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Getting a US visa capped a very successful two years of rehabilitation post-conviction

Once you’ve received a conviction, it can be easy to assume that the worst will happen and life as you know it will end. However, as Ben has found out, if you plan for everything and don’t give up hope then there is light at the end of the tunnel – just make sure you head towards it.


I have always been resourceful. Always had decent jobs, even holding down a fairly senior job. My world changed in 2016 when I was found guilty of a fraud offence.

I pleaded guilty and received a fine. Unfortunately my employer found out about it and decided that I posed too much of a risk to them from a publicity perspective and I agreed to resign.

Fortunately, I had already planned for this eventuality following my arrest some months earlier. I knew when my court date was and guessed that my employer would find out soon after and that they would want me to leave. That’s where my master rehabilitation plan swung into action!

To protect myself from the ‘google-effect’, I changed my name by deed poll and went through the arduous process of changing it across bank accounts, insurances, government agencies and family/friends.

I looked at the job market and started to consider a new career in my new name, therefore preventing the ‘DBS by Google’ impact. If they chose to Google me, they wouldn’t find anything negative that they could use against me.

As I agreed to resign, I also negotiated with my outgoing employer to have an agreed reference confirming that my reason for leaving was one of resignation and nothing that could be deemed more sinister. When the HR team requested the reference, I made them aware to do so in my old name, I explained it was my former professional name – it didn’t raise any questions and the reference came back as agreed.

So, from a work perspective I was sorted. New job to start following my court appearance, new name, new documents and looking forward to moving on with my life post-conviction. I just had to ride out the initial 12 months to cover the time it would take before it became ‘spent’, and a further 12 months to make it 2 years so that my employment was protected from unfair dismissal.

My next challenge was that I was planning a holiday to the USA – luckily it wasn’t for 2 years but I had read the horror stories and forums about anyone who had a fraud conviction (a crime involving moral turpitude) would not be eligible for a visa waiver and therefore have to go down the visa route which is not always successful – having spent over 10 holidays in the States over the last 15 years, I was thinking about the prospect of never being able to go back.

Using the US Consular website I completed my DS-160, applied for my police certificate from ACRO and printed off my VCU1 form – I made sure that all of the information matched across the various forms, I went back through my diary and passports to ensure I captured any visits to the US and the countries around the world – I wasn’t taking anything for granted and after all, I had nothing to hide.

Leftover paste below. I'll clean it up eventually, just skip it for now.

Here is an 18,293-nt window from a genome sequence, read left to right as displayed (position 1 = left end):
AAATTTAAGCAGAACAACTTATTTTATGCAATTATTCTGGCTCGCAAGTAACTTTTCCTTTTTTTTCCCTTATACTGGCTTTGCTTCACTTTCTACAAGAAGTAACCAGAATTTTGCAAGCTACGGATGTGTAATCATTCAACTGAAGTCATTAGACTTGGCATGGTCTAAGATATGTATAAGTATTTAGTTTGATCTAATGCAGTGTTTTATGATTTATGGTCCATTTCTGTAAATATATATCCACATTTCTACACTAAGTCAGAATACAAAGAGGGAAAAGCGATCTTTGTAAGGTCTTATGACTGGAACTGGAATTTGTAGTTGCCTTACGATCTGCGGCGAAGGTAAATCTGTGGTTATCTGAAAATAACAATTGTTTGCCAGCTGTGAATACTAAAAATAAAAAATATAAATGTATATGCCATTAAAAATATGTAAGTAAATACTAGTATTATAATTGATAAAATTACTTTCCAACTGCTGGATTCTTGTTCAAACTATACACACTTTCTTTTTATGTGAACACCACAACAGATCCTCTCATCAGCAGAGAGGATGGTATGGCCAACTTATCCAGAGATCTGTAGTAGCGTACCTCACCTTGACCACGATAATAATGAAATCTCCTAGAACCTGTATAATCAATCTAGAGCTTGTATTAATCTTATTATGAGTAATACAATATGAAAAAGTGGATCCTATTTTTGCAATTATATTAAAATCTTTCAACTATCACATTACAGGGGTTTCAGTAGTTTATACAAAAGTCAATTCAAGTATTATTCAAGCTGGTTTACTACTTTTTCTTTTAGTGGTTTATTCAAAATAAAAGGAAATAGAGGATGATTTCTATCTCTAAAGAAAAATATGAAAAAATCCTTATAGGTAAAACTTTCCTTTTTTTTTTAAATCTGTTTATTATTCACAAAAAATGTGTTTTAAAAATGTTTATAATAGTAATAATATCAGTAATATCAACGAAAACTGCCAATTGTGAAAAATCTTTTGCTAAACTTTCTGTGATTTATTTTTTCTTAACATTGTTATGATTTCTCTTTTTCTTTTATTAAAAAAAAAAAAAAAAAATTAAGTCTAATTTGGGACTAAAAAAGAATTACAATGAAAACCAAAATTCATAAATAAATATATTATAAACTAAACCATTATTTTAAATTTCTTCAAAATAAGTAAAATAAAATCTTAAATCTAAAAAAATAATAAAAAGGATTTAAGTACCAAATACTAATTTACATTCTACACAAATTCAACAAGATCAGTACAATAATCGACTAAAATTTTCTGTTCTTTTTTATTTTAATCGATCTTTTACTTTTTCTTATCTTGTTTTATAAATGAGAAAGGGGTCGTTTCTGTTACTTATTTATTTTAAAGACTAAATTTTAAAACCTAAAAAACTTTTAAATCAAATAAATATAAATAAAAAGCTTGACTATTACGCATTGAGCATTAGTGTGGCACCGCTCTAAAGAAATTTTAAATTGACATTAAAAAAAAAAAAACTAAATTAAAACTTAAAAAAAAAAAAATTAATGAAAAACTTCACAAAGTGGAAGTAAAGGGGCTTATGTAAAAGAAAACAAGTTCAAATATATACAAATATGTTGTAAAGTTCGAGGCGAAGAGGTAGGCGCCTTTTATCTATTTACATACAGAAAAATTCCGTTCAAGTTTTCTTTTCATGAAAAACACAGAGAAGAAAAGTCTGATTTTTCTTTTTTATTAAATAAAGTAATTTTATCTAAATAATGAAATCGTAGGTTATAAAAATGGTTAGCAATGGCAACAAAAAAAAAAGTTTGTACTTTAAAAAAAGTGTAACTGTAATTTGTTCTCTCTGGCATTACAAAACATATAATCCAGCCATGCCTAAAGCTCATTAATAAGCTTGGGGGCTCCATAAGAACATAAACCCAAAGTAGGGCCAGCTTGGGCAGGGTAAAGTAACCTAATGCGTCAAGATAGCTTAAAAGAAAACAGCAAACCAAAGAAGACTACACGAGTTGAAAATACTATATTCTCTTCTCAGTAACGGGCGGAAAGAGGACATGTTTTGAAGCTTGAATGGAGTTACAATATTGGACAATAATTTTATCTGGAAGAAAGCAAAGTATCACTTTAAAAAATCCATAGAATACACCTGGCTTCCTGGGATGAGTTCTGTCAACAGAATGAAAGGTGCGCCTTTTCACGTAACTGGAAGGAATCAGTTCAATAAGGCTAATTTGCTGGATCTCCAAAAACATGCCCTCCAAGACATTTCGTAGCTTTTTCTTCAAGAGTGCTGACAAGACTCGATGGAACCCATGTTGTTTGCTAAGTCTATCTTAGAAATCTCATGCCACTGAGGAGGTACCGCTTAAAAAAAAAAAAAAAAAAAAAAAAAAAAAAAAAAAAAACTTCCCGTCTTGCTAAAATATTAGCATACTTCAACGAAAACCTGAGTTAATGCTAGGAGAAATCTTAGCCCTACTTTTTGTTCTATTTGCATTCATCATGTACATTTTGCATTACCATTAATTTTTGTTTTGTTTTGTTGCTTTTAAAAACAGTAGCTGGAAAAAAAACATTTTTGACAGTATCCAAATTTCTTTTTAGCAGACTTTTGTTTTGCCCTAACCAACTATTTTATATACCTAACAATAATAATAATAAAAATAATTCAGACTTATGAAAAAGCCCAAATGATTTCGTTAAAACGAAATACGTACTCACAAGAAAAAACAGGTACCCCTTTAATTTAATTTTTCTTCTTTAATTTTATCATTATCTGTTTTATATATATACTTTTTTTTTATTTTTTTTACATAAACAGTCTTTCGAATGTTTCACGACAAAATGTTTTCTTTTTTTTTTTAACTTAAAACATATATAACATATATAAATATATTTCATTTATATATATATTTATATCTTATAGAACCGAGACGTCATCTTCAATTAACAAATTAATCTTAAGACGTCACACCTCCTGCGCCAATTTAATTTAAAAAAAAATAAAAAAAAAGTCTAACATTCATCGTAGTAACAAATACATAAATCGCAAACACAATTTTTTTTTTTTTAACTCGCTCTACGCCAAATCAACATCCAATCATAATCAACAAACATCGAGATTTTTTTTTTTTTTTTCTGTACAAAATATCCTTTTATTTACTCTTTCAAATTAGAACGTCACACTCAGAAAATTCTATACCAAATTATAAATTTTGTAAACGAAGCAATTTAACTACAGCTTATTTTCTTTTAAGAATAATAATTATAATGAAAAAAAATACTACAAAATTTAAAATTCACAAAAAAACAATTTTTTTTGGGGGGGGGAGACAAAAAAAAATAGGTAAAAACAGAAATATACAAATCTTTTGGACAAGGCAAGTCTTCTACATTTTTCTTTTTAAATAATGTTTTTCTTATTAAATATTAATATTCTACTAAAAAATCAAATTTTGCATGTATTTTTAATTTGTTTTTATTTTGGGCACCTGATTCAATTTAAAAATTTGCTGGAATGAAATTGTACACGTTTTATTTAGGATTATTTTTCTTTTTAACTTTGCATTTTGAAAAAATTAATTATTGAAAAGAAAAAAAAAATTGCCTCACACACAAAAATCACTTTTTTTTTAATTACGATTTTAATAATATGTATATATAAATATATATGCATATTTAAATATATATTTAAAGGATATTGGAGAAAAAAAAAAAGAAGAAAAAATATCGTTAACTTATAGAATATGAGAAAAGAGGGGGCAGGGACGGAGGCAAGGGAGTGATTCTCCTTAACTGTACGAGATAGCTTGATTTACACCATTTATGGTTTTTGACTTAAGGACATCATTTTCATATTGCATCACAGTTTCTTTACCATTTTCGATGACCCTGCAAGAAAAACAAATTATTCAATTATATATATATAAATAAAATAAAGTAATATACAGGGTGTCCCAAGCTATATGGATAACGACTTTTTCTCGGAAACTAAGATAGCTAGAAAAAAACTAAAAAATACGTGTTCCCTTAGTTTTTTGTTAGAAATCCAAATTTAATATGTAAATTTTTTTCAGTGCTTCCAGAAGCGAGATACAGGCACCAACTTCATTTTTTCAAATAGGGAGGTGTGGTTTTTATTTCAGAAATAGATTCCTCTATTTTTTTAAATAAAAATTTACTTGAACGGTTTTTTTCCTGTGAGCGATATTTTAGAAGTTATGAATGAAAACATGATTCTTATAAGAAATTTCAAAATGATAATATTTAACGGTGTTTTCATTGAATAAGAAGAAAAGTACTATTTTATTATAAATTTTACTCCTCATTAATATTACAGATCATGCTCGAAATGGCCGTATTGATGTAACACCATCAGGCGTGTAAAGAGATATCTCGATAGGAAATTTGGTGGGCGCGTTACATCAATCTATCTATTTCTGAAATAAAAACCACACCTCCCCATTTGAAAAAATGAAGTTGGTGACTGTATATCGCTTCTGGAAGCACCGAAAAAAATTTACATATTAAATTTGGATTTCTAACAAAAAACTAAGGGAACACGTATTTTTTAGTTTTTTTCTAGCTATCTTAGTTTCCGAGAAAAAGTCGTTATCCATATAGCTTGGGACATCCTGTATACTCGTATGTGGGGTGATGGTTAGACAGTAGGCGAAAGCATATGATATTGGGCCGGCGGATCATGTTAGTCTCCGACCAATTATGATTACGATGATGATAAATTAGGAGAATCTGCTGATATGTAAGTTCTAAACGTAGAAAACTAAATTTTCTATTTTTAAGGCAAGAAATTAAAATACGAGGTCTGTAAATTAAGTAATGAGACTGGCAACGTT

I paid my $160 and managed to get an appointment for a Friday morning. Again, the forums paint a range of stories about long queues, consulate staff who can be obstructive, long waiting periods and bad news stories but my experience was quite the opposite.

I travelled to London the night before. I arrived at the Embassy wearing my best suit, shirt and tie, carrying a folder containing every document I could ever need to prove my ties to the UK and financial status. Going through a very smart and efficient security checkpoint and into the Embassy visa department, you get a ticket and wait for your number to flash up on the screen.

The screen flashed up my number and I headed round to one of the private booths away from the rest of the standard visa windows. The lady took my fingerprints, asked why I could not use the ESTA system, scanned my documents and then asked me to wait to be called and interviewed.

I waited for another 30-40 minutes when I was called to another room. I was greeted by an American lady who proceeded to question me about my employment status, how long my last visit to the US was for, when I was looking to go back again and then the details around my conviction – I explained everything honestly and with full detail. After what seemed to be ages, the lady looked up from her screen and said “I’ve approved you for a visa”. I’d got a full tourist visa for multiple entries and then the revelation came – it was for 10 years!

If it wasn’t for the glass security screen, I would have hugged her. She explained that I would be getting an email in the next couple of days with the details of where to pick up my passport.

The email came through a couple of days later and I drove to pick up my gleaming passport with the new 10 year visa stuck in it – I was elated.

My 2 year rehabilitation is now complete – new job, new name, new outlook, no negative online footprint and a new 10 year US tourist visa to boot. Regardless of what happens, try to be one step ahead and ensure you plan for every eventuality. In this process it usually will happen and with a clear plan in place, you should be able to deal with any pitfalls.

By Ben (name changed to protect identity)


Useful links

  • Comment – Let us know your thoughts by commenting below
  • Information – We have some practical information on travelling to the USA
  • Discuss this issue – There are some interesting discussions related to this issue on our online forum.


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